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Head of Scottish fishing group says Ireland would be 'unwise' to pick fight over Rockall

The Irish government said yesterday it rejected Scotland’s warnings of “enforcement action” against Irish fishing vessels.

The Irish Naval Service vessel, LÉ Róisín, on routine patrol at Rockall
The Irish Naval Service vessel, LÉ Róisín, on routine patrol at Rockall
Image: Flickr/Irish Defence Forces

THE HEAD OF the biggest fishing organisation in Scotland has said that Irish activity around the disputed Rockall area is illegal.

Bertie Armstrong from the Scottish Fishermen’s Federation told the BBC that Ireland would be “unwise” to pick a fight with Scotland on the matter, and backed his government’s threats of “enforcement action”.

Yesterday, Tánaiste Simon Coveney and Agriculture Minister Michael Creed issued a statement to say the government rejects the Scottish government’s unilateral threat of this action against Irish fishing vessels fishing within 12 miles of Rockall.

The jurisdiction over Rockall has long been disputed. Ireland’s position is that the waters around Rockall form part of European Union waters under the Common Fisheries Policy, to which the principle of equal access for the vessels of all EU Member States applies. 

Irish vessels have operated unhindered in the Rockall zone for many decades fishing haddock, squid and other species.

The UK, however, claimed Rockall back in the 1950s and it’s the Scottish government’s position that Ireland has never had authority to fish there.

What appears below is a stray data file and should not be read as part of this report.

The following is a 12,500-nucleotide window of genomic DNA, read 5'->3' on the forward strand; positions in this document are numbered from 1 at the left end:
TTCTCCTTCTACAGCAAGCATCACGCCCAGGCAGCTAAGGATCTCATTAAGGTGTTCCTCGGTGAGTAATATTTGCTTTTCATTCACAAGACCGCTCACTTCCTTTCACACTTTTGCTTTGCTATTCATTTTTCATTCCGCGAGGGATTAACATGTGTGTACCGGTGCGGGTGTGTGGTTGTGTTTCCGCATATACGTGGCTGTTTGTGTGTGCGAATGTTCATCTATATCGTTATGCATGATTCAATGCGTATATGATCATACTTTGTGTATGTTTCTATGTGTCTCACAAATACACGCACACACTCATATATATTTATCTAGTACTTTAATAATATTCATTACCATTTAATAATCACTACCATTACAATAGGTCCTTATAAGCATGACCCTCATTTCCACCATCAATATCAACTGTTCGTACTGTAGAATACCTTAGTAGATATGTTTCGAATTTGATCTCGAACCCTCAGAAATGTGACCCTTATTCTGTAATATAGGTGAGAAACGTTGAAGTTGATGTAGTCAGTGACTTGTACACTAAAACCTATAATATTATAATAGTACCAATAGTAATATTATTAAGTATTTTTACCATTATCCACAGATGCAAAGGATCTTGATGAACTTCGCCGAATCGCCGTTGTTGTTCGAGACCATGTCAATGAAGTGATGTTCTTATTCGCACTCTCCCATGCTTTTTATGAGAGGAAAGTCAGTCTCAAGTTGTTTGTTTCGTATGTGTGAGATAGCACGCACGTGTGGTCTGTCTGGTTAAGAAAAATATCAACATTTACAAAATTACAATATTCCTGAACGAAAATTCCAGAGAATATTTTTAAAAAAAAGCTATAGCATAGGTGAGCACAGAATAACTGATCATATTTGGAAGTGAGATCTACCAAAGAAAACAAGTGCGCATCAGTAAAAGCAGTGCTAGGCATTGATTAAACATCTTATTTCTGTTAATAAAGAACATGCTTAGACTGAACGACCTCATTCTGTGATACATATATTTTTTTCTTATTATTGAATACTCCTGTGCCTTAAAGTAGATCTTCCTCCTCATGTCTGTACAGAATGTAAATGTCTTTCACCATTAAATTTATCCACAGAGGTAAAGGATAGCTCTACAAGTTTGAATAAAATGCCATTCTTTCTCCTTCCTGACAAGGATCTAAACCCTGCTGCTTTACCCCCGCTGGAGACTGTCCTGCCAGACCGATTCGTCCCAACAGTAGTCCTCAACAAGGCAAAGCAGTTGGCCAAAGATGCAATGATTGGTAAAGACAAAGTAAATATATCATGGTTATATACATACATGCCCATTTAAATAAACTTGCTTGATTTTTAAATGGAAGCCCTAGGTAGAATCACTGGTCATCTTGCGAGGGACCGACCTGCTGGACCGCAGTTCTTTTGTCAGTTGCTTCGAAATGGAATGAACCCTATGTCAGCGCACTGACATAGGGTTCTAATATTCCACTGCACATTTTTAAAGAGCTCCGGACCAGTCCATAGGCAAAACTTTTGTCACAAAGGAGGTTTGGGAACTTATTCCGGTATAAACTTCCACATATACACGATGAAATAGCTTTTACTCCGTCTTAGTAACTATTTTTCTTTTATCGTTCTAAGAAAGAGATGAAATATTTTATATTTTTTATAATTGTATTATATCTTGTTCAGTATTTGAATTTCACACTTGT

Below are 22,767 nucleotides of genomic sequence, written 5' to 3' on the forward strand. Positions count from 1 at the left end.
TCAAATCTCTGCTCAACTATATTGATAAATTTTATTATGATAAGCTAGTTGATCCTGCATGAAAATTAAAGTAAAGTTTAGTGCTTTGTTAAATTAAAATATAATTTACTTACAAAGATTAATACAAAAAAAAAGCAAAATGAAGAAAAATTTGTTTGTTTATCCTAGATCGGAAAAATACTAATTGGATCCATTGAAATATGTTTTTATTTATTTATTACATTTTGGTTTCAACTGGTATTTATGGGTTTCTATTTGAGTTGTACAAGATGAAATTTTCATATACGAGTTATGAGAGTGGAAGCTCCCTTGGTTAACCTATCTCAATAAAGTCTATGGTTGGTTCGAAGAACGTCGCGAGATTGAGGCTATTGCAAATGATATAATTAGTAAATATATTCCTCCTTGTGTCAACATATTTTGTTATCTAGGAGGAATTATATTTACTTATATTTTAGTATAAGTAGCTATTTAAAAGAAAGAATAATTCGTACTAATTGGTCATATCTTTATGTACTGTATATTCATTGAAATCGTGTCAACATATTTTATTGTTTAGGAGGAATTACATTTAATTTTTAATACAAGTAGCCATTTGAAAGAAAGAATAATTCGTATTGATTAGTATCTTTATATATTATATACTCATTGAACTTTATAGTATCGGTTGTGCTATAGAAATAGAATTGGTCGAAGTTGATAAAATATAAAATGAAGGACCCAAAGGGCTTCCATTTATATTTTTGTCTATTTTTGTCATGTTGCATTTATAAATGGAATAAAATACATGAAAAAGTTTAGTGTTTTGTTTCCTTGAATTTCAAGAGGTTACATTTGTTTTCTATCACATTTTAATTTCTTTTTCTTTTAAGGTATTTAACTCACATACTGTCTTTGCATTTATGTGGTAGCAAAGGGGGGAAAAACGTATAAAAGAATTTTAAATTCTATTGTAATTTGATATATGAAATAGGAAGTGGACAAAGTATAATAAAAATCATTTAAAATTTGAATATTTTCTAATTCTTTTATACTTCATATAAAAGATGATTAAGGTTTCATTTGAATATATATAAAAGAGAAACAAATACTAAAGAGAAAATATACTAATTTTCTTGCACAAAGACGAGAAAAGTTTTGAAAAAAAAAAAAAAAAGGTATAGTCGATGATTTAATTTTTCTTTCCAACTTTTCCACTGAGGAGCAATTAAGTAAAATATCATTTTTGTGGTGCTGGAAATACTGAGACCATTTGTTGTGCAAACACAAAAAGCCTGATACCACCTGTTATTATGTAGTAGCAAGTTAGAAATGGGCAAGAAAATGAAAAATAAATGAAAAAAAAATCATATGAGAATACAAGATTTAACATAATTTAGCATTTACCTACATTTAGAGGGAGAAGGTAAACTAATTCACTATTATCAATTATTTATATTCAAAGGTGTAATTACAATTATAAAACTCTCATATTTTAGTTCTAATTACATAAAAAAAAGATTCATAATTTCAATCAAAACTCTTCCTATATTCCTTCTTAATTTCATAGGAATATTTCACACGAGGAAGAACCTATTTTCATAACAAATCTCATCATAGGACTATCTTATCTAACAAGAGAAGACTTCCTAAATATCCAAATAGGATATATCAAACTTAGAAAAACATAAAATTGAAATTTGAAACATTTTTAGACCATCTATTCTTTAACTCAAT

“Despite undertaking extensive discussions with the Irish authorities on the matter, it is disappointing that this activity continues,” a Scottish government spokesperson said.

In a statement, Armstrong agreed with the Scottish government’s stance. 

“The area is recognised in UK law as part of Scottish territorial waters and hosts multi-million pound haddock, monkfish and squid fisheries that are hugely important to our fleet,” he said.

The Scottish Government is right to impose compliance, full stop. But at a time when we are moving towards independent Coastal State status it lays down a benchmark for the future.

Irish anger

In the government’s statement yesterday, Coveney said it intends to “do everything possible to achieve a satisfactory resolution” to the issue. 

Minister Creed yesterday met the fishing industry representatives to explain the situation and to advise them of the threat of enforcement action against Ireland’s fishing vessels by the Scottish authorities. 

“I held a difficult but necessary meeting today with our fishing industry representatives,” Creed said.

I am very disappointed to have had to make them aware of the risk of enforcement action against them for fishing legitimately in the waters around Rockall.

Fianna Fáil TD for Donegal Pat the Cope Gallagher said many local fisherman work in that area and have done for decades.

“There are numerous Donegal fishing vessels, from both Killybegs and Greencastle ports, fishing off Rockall and in the immediate waters surrounding the rock,” he said. “These are long-standing fishing traditions and patterns, which predate any claim by any other jurisdiction of these jointly fished grounds.”

Gallagher said the Irish government must prioritise resolving the issue.

“The unilateral actions of the Scottish government has set an undesirable tone – especially ahead of anticipated Brexit discussions,” he added. 

About the author:

Sean Murray

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